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McFarland & Company, Incorporated Publishers
Cholera in Detroit: A History

Cholera in Detroit: A History

by Richard Adler
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During the mid– to late 19th century, Detroit and the American Midwest were the sites of five major cholera epidemics. The first of these, the 1832 outbreak, was of particular significance—an unexpected consequence of the Black Hawk War. In order to suppress the Native American uprising then taking place in regions around present-day Illinois, General Winfield Scott had been ordered by President Andrew Jackson to transport his troops from Virginia to the Midwest. While passing through New York State the men were exposed to cholera, transmitting the disease to the population of Detroit once they reached that city. As a result, cholera was established as an endemic disease in the upper Midwest. Further outbreaks took place in 1834, 1849, 1854 and 1866, ultimately resulting in the deaths of hundreds of individuals. This book is the story of those outbreaks and the efforts to control them.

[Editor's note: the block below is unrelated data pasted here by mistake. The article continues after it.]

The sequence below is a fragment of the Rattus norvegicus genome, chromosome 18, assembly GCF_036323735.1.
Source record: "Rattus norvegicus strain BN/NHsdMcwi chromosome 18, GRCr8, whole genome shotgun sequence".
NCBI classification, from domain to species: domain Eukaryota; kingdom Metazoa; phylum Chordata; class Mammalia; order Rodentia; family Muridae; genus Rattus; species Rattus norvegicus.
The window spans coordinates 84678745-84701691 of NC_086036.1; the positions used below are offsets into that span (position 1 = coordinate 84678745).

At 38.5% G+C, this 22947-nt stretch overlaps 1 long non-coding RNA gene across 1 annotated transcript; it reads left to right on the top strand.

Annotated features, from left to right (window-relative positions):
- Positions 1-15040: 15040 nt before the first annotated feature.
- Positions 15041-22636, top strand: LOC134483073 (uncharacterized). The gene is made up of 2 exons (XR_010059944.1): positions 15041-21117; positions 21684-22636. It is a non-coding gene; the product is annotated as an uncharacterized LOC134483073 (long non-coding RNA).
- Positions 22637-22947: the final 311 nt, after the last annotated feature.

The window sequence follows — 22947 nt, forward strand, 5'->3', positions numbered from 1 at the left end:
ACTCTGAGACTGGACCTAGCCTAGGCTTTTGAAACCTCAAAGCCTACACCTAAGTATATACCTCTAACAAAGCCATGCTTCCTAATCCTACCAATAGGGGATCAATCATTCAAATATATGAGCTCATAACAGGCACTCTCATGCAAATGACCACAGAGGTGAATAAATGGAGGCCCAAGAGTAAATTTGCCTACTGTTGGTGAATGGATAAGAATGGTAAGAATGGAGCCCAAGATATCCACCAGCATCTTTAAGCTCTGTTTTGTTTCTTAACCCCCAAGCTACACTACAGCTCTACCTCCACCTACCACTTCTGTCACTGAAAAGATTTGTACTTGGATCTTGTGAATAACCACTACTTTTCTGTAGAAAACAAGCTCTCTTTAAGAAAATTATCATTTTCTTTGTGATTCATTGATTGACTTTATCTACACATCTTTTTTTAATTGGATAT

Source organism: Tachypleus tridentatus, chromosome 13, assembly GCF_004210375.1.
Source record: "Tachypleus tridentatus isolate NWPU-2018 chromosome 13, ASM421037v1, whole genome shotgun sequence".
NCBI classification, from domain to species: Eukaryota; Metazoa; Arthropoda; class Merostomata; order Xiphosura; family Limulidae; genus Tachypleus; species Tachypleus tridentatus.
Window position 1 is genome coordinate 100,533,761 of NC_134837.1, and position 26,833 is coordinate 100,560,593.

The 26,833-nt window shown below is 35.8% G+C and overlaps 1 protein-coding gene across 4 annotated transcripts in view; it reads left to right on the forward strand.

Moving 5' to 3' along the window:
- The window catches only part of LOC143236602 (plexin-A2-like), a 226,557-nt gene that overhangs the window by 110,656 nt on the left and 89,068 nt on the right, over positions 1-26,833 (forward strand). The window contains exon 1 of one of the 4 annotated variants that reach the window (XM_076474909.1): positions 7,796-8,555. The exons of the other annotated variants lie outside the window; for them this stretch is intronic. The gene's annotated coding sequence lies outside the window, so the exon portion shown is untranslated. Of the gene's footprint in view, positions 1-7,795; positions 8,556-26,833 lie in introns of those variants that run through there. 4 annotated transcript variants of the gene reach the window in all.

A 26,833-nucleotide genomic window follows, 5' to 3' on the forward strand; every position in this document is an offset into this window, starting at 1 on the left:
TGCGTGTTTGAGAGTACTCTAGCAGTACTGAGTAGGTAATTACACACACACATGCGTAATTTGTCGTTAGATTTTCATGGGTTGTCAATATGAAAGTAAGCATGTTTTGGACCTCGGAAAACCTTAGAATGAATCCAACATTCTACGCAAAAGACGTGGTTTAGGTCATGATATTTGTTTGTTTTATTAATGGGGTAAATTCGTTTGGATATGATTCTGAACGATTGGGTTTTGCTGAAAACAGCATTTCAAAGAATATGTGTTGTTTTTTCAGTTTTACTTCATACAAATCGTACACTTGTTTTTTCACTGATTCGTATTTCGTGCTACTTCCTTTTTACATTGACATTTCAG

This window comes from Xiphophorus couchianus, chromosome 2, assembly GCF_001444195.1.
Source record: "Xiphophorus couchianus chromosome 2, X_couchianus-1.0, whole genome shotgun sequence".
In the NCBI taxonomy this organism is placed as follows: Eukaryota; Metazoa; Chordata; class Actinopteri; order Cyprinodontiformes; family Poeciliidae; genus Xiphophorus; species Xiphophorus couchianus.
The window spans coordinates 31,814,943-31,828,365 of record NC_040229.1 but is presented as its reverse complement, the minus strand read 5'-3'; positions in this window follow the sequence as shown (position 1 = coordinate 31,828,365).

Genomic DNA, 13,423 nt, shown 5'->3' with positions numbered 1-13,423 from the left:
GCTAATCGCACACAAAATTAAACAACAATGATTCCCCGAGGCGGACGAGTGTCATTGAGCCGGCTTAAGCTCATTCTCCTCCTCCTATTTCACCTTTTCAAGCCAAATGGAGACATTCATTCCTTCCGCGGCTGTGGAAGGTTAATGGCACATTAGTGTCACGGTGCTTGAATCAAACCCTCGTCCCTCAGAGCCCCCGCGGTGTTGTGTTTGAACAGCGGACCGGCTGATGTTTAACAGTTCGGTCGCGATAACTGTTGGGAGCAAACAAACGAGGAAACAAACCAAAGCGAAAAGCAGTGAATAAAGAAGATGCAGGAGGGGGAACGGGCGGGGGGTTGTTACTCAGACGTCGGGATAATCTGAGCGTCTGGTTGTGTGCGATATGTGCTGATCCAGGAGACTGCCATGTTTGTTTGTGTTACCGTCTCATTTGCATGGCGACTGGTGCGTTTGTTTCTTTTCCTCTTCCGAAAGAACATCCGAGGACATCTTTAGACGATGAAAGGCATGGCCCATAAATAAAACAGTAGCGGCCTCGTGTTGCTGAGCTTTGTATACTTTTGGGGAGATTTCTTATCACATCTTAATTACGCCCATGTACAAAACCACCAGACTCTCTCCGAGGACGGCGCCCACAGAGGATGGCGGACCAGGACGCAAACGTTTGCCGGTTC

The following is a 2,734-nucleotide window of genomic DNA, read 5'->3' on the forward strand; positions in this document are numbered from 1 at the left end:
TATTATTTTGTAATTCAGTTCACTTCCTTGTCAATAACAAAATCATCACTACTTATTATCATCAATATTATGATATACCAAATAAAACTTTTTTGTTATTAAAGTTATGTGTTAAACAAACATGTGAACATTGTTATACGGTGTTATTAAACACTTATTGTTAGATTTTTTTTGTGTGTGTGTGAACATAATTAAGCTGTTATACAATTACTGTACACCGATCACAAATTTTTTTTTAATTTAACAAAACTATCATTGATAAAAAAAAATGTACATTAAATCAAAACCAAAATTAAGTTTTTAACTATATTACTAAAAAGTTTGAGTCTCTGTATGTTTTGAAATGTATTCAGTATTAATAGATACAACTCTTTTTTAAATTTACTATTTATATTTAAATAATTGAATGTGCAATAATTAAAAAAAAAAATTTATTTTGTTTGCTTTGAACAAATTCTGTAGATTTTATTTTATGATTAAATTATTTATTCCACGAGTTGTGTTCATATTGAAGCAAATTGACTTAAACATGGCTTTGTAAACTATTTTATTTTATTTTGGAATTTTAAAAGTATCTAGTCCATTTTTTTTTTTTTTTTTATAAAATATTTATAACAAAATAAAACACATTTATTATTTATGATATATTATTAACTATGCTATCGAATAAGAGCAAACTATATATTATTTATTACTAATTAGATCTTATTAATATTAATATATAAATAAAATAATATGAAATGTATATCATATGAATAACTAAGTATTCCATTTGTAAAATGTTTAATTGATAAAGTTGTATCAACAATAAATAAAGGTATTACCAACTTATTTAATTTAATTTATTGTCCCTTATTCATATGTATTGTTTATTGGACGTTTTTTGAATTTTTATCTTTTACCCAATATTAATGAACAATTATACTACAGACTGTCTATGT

Product Details

ISBN-13: 9780786474790
Publisher: McFarland & Company, Incorporated Publishers
Publication date: 07/25/2013
Edition description: New Edition
Pages: 228
Product dimensions: 5.90(w) x 8.90(h) x 0.60(d)
Age Range: 18 Years

About the Author

Richard Adler is a professor of microbiology at the University of Michigan–Dearborn. He has written five other books and numerous professional articles as well as works for the Society for American Baseball Research (SABR).

Table of Contents

Table of Contents

Acknowledgments vii

Introduction 1

 1. From India to America 9

 2. Cholera Crosses the Border 19

 3. Cholera Among the Troops 34

 4. Detroit, Vintage 1832 42

 5. Detroit, Cholera and the Black Hawk War: Events

      of 1832 54

 6. Cholera Returns: 1834 84

 7. Between the Cholera “Wars” 101

 8. The Epidemic of 1849 115

 9. Epidemic of 1854 127

10. Epidemic of 1866: New York, Detroit and Beyond 142

11. The 1870s and Beyond 164

12. Isolation and Identification of the Cholera Bacillus 174

13. Aftermath 191

Chapter Notes 199

Bibliography 213

Index 217

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